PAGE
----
How to Avoid a Low Appraisal
Almost 10% of Appraisals are Too Low
Usually, if you find the right real estate agent, you should be in pretty good hands when selling your home. But we have seen as many as 1 out of 10 appraisals come back below the negotiated purchase price.
First of all, appraisers are not magicians, even though there are many bad ones that try to act like it. The reputable appraisers have a respected opinion which can draw upon a bag of tricks as long as there’s a legitimate basis for their use. If not, lenders will see through the smoke and mirrors and stop doing business with them.
Avoiding a Low Real Estate Appraisal
Here are some common steps that may help positively influence an appraiser’s opinion and allow them to perform a few tricks when determining your property’s value:
1. Meet the Appraiser
While you can’t charm your way to a major bump in value, adding a face to the property can help a little (as with any transaction). So don’t schedule an appointment and offer lock box entry for when you’re not there. It’s best to meet the appraiser and escort them through the house. Give them a personalized tour and throw in a little personal flare and story, but do so without boring them.
2. Do Some Research
Believe it, many appraisers do appreciate it when you can hand them a single page itemized list of updates and their approximate cost, as well as a short list of any comparable properties that have sold recently, They will thank you for making their job easier. And if you can, point out particular upgrades that area properties are known to be lacking.
3. Fix it Felix
What does this mean? It means that you don’t want your property to show signs of being distressed. Whether it’s curb appeal or interior design, when an appraiser visits your home, it will matter if the walls are stained and moldy, or the yard has more patches of sand than blades of grass. So dress up your house (something a good real estate agent would have encouraged you to do before listing it). Never leave ceiling leaks, cracks and holes in plain sight. Greater profits are realized when performing the work in advance. Property values are often discounted for much more than the actual cost of imagined repairs or improvements.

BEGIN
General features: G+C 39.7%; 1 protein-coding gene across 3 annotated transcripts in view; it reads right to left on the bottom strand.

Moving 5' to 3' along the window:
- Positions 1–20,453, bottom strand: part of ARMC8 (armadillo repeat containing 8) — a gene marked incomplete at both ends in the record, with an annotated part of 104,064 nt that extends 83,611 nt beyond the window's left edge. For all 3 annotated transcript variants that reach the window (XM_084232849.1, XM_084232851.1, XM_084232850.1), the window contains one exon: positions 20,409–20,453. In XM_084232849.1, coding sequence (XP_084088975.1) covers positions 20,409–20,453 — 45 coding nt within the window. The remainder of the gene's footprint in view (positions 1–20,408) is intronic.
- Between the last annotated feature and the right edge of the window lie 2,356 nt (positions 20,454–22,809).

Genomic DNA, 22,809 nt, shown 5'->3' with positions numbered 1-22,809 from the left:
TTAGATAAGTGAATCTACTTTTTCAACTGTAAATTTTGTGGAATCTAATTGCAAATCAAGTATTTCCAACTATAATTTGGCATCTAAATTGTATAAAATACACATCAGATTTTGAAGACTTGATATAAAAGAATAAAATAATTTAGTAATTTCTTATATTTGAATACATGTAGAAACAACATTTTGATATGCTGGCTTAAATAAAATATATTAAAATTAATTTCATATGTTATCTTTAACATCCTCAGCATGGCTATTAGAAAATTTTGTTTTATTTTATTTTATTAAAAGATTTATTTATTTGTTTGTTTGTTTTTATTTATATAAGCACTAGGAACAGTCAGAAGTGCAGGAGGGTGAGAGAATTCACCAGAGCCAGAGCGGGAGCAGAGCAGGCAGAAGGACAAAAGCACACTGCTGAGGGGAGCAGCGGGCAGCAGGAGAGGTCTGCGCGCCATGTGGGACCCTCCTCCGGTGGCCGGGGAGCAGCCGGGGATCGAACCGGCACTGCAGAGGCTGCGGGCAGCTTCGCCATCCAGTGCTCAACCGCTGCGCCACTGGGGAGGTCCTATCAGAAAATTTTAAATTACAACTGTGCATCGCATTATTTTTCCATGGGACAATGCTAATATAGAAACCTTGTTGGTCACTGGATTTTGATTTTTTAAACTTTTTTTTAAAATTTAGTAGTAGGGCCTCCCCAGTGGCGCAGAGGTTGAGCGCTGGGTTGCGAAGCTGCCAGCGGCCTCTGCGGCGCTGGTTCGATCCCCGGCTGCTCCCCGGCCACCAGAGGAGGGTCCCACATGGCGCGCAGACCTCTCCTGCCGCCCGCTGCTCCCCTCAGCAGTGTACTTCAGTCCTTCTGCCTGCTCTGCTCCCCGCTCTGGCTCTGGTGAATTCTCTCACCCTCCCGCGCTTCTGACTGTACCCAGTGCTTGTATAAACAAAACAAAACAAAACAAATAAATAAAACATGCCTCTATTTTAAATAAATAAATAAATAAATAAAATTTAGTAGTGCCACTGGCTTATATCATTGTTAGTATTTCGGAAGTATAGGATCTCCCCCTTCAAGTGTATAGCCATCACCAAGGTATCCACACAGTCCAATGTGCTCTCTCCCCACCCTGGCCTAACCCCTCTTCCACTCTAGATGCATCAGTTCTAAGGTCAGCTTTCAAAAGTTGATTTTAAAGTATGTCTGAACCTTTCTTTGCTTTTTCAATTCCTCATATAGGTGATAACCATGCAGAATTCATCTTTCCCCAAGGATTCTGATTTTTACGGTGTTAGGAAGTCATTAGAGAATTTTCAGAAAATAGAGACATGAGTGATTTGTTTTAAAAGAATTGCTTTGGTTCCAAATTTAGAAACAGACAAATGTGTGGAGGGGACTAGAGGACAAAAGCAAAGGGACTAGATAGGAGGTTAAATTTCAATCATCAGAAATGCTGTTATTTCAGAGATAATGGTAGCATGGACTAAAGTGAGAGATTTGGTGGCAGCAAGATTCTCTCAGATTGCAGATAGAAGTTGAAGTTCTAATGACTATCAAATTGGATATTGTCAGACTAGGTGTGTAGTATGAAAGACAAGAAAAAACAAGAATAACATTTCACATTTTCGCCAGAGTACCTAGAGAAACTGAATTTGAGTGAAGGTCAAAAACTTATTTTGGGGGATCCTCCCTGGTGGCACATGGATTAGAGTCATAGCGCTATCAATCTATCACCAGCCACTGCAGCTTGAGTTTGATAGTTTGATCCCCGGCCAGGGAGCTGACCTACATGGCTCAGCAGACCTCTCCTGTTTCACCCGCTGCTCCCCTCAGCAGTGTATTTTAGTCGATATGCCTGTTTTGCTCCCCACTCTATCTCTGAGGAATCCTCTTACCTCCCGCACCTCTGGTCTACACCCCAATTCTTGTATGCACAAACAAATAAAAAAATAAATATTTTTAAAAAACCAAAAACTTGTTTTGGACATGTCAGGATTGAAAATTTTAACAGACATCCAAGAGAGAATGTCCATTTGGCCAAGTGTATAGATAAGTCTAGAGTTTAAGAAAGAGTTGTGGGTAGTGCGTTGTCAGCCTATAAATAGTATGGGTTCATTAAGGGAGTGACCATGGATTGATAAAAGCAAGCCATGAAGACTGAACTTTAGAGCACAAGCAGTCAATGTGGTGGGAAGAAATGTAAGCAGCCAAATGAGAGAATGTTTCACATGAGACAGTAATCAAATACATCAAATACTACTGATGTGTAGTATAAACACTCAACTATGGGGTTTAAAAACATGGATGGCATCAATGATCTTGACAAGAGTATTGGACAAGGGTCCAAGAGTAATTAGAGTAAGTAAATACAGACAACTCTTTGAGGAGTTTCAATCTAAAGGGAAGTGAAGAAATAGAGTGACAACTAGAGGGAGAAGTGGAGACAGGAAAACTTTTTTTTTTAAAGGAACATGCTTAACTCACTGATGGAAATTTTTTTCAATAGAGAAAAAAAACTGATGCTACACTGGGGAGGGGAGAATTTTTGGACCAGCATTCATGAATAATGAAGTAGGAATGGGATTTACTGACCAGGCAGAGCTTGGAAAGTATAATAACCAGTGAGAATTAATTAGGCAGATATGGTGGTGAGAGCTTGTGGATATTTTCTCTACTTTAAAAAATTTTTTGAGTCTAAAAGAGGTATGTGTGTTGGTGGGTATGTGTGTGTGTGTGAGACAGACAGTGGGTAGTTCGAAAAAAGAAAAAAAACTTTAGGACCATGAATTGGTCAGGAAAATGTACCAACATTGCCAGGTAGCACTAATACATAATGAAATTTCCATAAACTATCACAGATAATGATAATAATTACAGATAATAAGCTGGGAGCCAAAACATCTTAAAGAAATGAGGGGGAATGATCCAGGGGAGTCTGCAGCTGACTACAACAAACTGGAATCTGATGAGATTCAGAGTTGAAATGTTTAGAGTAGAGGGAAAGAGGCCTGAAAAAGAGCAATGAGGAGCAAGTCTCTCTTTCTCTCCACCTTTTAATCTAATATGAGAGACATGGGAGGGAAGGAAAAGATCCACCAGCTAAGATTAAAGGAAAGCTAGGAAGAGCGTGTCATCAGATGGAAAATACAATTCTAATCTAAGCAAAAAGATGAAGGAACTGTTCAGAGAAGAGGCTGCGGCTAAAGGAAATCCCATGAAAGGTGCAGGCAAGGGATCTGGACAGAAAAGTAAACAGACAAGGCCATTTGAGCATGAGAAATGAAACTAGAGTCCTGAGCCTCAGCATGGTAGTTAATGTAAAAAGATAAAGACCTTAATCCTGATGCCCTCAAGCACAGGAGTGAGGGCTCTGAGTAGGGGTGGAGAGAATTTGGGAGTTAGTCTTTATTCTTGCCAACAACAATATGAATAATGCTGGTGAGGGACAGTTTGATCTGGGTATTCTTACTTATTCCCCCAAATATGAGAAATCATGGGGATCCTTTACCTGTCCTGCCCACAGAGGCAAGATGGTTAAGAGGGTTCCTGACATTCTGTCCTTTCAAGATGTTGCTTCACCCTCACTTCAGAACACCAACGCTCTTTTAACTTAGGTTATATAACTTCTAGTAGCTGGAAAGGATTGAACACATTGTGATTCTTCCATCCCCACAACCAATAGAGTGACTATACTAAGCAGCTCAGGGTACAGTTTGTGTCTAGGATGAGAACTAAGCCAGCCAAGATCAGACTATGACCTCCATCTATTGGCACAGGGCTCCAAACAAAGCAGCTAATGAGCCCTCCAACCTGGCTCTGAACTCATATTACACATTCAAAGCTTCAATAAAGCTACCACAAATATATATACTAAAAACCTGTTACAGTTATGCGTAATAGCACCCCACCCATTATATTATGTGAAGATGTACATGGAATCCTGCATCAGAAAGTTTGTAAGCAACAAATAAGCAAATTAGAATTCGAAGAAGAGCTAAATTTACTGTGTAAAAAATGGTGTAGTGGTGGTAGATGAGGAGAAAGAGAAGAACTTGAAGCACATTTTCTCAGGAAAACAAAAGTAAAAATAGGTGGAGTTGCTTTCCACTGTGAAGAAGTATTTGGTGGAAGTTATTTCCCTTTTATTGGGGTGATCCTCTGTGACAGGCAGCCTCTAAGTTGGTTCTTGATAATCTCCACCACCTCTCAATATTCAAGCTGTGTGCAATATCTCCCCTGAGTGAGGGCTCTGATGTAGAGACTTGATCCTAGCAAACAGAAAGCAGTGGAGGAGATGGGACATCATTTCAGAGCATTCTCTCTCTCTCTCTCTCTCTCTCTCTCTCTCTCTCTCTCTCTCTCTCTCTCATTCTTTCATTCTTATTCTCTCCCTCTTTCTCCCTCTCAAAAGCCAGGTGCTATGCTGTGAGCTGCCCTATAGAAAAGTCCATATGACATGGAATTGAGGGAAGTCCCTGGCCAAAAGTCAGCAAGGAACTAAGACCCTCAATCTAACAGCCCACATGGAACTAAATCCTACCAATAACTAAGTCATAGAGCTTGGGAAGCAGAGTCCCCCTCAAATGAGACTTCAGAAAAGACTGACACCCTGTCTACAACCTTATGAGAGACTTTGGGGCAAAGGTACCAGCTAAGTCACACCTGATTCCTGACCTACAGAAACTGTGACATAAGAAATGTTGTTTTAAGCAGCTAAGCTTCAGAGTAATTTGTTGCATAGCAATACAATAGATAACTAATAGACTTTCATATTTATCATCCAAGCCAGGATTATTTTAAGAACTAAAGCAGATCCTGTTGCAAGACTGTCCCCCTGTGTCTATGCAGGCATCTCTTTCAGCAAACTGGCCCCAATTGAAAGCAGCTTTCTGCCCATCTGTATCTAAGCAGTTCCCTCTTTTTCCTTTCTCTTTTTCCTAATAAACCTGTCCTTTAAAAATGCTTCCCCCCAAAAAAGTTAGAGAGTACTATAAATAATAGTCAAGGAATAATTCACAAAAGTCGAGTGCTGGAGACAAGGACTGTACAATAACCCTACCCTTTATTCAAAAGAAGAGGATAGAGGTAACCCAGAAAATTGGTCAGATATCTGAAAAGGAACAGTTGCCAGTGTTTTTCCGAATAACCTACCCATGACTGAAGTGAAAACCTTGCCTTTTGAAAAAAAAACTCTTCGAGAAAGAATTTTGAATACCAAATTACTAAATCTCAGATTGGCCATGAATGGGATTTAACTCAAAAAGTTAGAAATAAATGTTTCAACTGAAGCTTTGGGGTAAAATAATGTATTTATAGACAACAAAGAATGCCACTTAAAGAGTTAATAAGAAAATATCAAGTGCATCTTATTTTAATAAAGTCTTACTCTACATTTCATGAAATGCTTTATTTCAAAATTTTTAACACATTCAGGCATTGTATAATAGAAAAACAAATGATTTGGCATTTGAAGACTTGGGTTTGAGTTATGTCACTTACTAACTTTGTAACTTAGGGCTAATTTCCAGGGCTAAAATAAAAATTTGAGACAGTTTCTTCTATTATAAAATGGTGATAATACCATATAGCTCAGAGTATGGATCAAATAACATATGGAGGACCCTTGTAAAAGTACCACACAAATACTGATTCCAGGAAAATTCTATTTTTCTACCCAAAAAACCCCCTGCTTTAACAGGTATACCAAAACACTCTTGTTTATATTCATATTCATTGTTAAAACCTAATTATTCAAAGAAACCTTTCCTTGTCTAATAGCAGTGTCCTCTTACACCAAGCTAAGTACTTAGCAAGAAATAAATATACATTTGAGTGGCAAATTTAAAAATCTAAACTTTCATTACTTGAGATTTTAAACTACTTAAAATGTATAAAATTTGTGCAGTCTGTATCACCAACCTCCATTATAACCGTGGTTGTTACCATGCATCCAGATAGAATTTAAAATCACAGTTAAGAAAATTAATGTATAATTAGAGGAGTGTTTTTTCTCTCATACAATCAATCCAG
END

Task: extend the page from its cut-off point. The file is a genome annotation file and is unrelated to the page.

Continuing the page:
There’s nothing worse than an appraiser having to make note of a problem with the property like a hole in the ceiling from apparent water damage. Not only will your value take a hit, but most lenders don’t like to lend money on a property that is subject to any type of conditions – seemingly minor problems may kill a sale if it’s contingent on financing.
Even the simple things like a fresh coat of paint, window accents, and colorful flowers with new mulch can influence an appraiser’s opinion. This doesn’t guarantee a huge windfall, but a few bumps of a thousand here and there can quickly add up to 5 figure adjustments.
4. Know Your Ups and Downs
This is a very simple and often overlooked concept: If your local real estate market has seasonal ups and downs, avoid listing your home or ordering an appraisal until the market has been active for a month or two. Appraisers rely heavily on area sales comparables and if you’re in the slow season, it may negatively affect your value because there will be fewer homes to compare it against. Lenders like to go back 3 months. Otherwise, values can often suffer when comparable sales are 6 months or more behind. The same concept applies to properties located far away as lenders are more comfortable when comps are close by.